Sudan regularly makes headlines for allegations of human rights abuses against various groups: women, Christians, non-Arab ethnic groups and activists – silencing any voice of dissent.  But it seems even reporting on these sensitive cases can land journalists, editors, and printing houses in hot water. The once strong media - particularly newspapers - have been bearing the brunt of this crackdown. 

This is likely because dissemination of information through newspapers has been less easy to control than say television channels that could be turned off air. It is no surprise then that Sudan falls in Freedom House’s 2014 cohort of ‘the worst of the worst scoring a maximum 7 out of 7  for lack of freedom, civil liberties and political rights, characterising it as a whole as ‘Not free’. But even without the criteria of a western centre-right think tank, Sudan has experienced a marked restriction in its media and broadcasting freedom.   These restrictions have become more overt in the past 18 months, months that saw the makings of the first wide-spread, public resistance to President Bashir’s government which has been in power for almost 24 years.

There was, for a short time at least, a period of increased liberty with press freedoms firmly enshrined in the 2005 Interim Constitution.  However, in those post-CPA days there was much international attention on Sudan and a larger non-Muslim, non-‘Arab’ identifying minority. This minority, given something of a voice through the legitimisation of the rebel SPLM by the peace process, allowed for a space to be carved for airing longstanding concerns of the many.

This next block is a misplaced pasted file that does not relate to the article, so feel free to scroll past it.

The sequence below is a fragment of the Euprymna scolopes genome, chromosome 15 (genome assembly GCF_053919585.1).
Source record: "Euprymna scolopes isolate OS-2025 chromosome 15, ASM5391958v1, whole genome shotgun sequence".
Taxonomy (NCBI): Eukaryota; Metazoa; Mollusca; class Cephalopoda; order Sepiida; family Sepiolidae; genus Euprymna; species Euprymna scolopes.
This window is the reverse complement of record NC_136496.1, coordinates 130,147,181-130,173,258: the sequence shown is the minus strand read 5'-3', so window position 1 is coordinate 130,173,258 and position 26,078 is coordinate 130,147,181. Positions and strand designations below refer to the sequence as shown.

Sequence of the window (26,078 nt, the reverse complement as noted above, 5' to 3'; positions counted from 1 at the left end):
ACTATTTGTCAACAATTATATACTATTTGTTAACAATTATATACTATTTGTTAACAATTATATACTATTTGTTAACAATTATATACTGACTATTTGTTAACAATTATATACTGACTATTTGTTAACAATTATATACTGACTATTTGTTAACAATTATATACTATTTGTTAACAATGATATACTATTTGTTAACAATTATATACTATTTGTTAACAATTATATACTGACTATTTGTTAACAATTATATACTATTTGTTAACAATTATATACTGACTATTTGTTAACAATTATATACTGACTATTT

Thus that space made way for a proliferation of online blogs, forums and news sites that could – for the first time – contain open discussion of government attitudes and behaviour. The press fared well too, coming out of the shadow of censorship for a while. Since then the 2009 Press and Publication Act has allowed the government-appointed Press Council to prevent publication or broadcast of material it deems unsuitable, authorising it to temporarily shut down newspapers, and impose heavy fines for violations of media regulations.

The secession of the South too has enabled Sudan to fall once more into the world’s shadow, giving less impetus for the Government of Sudan to honour the spirit of that constitution.  In the meantime a lack of consensus on a new permanent constitution has left it in ‘draft’ for a considerable length of time and press freedom in a state of limbo.